Luckily, pitchers have a lot of tools at their disposal. Pitching isn’t just about pitching fast. A fast ball can turn into a long ball if you hit it right, and hitters train consistently to learn how to hit it right. Fastballs can range from 95 to 105 mph, which will get a baseball pulled over in Kootenai.

Breaking balls are pitches designed to very rapidly decelerate and drop into an arc, fooling a hitter into poorly timing a swing. Sometimes they’ll call it a sinker, but basically it’s a slow pitch that gets slower by the time it reaches the plate. Some pitchers can specialize in a form of this pitch called a change-up, where it comes out fast then slows way down and changes direction.

Sound mystical? It’s about three primary factors:

Grip. A pitcher’s grip alters the directional momentum of the ball, making it spin more or less to change direction or hold steady.

Power. None of this means anything if the pitcher has spaghetti arms and couldn’t toss a pebble eight feet if his life depended on it. A pitcher is like a surgeon that throws things, with the phalangeal dexterity of a pianist and the muscle of a professional fighter.

Air pressure. It’s an invisible force, but perhaps the most important of all. The ball isn’t alive, it’s simply following the path of least resistance. The fact that you can’t see the path of least resistance adds another layer of difficulty to an already difficult game.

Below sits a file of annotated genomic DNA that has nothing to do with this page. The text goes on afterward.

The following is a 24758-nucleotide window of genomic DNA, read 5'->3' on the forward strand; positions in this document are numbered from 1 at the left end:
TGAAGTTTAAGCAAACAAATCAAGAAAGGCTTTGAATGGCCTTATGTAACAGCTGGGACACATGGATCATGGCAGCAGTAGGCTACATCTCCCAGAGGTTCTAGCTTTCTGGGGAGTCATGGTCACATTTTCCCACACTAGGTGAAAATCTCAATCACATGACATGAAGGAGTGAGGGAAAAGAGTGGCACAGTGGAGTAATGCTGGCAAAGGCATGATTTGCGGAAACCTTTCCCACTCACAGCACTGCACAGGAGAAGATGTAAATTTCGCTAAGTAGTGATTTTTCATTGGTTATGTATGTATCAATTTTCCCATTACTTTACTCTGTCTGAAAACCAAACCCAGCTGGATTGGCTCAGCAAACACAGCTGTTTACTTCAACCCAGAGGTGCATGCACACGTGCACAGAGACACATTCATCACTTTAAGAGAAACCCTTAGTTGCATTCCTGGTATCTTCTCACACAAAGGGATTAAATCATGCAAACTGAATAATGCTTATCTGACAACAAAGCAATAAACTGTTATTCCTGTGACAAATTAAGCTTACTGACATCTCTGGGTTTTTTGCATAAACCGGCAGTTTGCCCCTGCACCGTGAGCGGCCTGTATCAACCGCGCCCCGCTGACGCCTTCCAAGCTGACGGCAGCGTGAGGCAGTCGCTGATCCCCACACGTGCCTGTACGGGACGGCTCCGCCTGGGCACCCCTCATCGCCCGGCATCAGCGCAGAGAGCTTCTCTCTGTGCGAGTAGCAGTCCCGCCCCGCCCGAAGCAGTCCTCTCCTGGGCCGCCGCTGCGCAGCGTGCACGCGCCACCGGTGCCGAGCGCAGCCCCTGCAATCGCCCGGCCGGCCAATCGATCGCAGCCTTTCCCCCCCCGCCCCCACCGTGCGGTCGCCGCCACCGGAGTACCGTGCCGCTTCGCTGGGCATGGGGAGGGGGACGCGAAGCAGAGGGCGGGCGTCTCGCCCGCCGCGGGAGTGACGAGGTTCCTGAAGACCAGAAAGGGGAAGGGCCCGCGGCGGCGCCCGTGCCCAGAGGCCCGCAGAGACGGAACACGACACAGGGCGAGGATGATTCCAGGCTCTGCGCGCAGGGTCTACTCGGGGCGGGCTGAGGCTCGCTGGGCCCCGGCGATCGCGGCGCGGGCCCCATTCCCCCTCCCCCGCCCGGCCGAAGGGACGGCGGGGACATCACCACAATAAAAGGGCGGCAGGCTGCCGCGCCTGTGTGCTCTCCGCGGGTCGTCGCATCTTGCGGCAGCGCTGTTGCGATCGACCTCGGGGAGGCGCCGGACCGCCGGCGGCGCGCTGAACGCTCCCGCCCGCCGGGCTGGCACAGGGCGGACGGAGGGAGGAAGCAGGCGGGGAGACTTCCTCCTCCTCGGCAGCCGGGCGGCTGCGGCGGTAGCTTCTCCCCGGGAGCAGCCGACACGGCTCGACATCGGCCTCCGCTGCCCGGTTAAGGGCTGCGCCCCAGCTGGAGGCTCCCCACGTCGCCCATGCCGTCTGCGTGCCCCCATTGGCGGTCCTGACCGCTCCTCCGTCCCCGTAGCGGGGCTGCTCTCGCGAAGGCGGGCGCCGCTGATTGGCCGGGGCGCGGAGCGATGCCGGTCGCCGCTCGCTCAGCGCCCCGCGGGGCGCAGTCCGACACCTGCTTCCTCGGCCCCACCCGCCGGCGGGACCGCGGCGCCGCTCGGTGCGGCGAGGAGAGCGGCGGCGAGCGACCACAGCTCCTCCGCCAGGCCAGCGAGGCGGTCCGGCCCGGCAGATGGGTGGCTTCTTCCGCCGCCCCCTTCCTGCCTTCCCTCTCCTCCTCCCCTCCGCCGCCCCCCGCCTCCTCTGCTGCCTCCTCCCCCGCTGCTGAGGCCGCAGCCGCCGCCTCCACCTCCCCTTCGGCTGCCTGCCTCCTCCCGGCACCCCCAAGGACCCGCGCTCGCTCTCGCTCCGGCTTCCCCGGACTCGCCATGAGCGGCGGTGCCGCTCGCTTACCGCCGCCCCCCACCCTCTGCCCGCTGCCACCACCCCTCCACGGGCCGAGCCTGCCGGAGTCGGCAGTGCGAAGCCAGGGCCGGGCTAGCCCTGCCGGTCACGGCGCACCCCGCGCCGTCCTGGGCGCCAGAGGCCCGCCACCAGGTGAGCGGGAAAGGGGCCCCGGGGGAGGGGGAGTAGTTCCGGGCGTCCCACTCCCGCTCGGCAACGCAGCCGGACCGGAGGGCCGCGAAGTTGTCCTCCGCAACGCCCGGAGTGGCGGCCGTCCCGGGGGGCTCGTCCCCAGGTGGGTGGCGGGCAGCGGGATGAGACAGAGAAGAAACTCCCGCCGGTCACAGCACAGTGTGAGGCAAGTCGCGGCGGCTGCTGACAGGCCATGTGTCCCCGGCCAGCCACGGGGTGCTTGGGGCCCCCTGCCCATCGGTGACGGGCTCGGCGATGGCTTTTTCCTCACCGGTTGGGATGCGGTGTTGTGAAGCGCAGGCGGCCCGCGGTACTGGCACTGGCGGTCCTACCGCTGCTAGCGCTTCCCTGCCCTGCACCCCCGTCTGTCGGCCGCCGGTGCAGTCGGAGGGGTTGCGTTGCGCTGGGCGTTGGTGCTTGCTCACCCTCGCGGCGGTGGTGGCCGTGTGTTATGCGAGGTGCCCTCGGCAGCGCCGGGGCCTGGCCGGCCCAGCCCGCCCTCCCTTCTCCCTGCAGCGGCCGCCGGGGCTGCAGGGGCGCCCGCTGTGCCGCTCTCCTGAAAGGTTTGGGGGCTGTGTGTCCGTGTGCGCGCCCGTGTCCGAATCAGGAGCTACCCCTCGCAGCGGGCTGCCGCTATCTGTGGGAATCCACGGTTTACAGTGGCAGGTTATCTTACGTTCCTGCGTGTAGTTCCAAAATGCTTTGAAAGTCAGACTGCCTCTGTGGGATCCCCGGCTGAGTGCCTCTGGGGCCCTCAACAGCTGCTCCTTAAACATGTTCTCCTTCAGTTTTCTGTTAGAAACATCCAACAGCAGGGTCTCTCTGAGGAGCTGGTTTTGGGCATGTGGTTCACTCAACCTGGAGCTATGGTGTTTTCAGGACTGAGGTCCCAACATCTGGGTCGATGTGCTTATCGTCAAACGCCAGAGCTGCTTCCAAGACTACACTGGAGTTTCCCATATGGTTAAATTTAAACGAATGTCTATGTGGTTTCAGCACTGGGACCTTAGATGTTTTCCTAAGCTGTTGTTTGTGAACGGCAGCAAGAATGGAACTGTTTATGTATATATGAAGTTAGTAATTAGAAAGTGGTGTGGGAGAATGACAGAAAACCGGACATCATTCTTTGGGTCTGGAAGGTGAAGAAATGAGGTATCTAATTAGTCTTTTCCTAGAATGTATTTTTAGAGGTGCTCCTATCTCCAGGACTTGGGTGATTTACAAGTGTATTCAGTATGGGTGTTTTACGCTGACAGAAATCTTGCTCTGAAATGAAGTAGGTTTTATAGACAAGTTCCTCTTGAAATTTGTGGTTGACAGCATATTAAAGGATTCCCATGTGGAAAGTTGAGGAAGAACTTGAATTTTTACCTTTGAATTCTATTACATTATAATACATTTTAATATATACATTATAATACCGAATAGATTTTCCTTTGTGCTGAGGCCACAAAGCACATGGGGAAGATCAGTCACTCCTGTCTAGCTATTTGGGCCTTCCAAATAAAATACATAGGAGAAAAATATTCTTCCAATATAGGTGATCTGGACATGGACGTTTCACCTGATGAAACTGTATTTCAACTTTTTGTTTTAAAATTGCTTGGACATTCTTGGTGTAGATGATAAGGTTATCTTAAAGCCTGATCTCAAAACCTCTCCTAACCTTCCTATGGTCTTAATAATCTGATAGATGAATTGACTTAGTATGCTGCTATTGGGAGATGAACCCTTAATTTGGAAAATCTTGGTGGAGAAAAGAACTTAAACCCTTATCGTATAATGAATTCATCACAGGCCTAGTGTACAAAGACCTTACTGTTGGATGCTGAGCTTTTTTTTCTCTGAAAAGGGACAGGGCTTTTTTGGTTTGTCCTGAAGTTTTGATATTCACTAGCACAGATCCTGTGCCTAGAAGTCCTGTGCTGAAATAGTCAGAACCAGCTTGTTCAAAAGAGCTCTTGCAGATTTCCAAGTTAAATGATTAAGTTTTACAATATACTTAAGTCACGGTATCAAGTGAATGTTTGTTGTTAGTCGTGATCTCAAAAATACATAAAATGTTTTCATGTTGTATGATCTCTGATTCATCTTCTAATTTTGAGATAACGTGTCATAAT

Hitters have one distinct advantage over a pitcher. While the pitcher needs to stay out on his island for the half inning, a hitter can get his hacks in, then go tell everyone else on his team “He kept throwing X. If you swing Y, maybe we can score!”

Imagine playing a game of chess with someone.

Now imagine that you can’t see your own pieces, but your buddy, Tim, can tell you where they are once every three turns.

Your opponent is a series of nine different people that can see your pieces and their pieces, so each one can tell the next one what tactics you’re using and what to do to counter you.

Now if all of this were moving at darn near 100 mph, you’d have tabletop baseball.

There are a ton of other factors here: I mean, I didn’t even get into the other players on the field. Baseball is a team game, and even a pitcher that’s getting his glove fed to him can walk off the field at the end of the night with a W because everyone behind him has his back.

Anyone that’s ever played baseball, though, has to admit that the hardest job isn’t in front of the plate, but behind it.

Ever wonder why the catcher has more armor than a samurai?

For one thing, the catcher is having a ball chucked at his midsection and groin for hours at a time. Likewise, he’s really close to the guy swinging a piece of lumber with enough force to turn a watermelon into a smoothie. And trust me, he gets hit sometimes.

Most importantly, have you ever seen when a guy is on third base with two outs in the bottom of the ninth?

That runner is going to be going full bore, with 90 feet of momentum and well over 200 pounds of muscle and bone behind him. That catcher can NOT move, he has to intercept this guy.

Trust me, you want a little padding between you and David Ortiz when Big Papi is coming your way. Catchers are hands down the toughest guys in baseball, I’ve got nothing but respect for them.

Now if only my M’s would get into a W-shaped groove.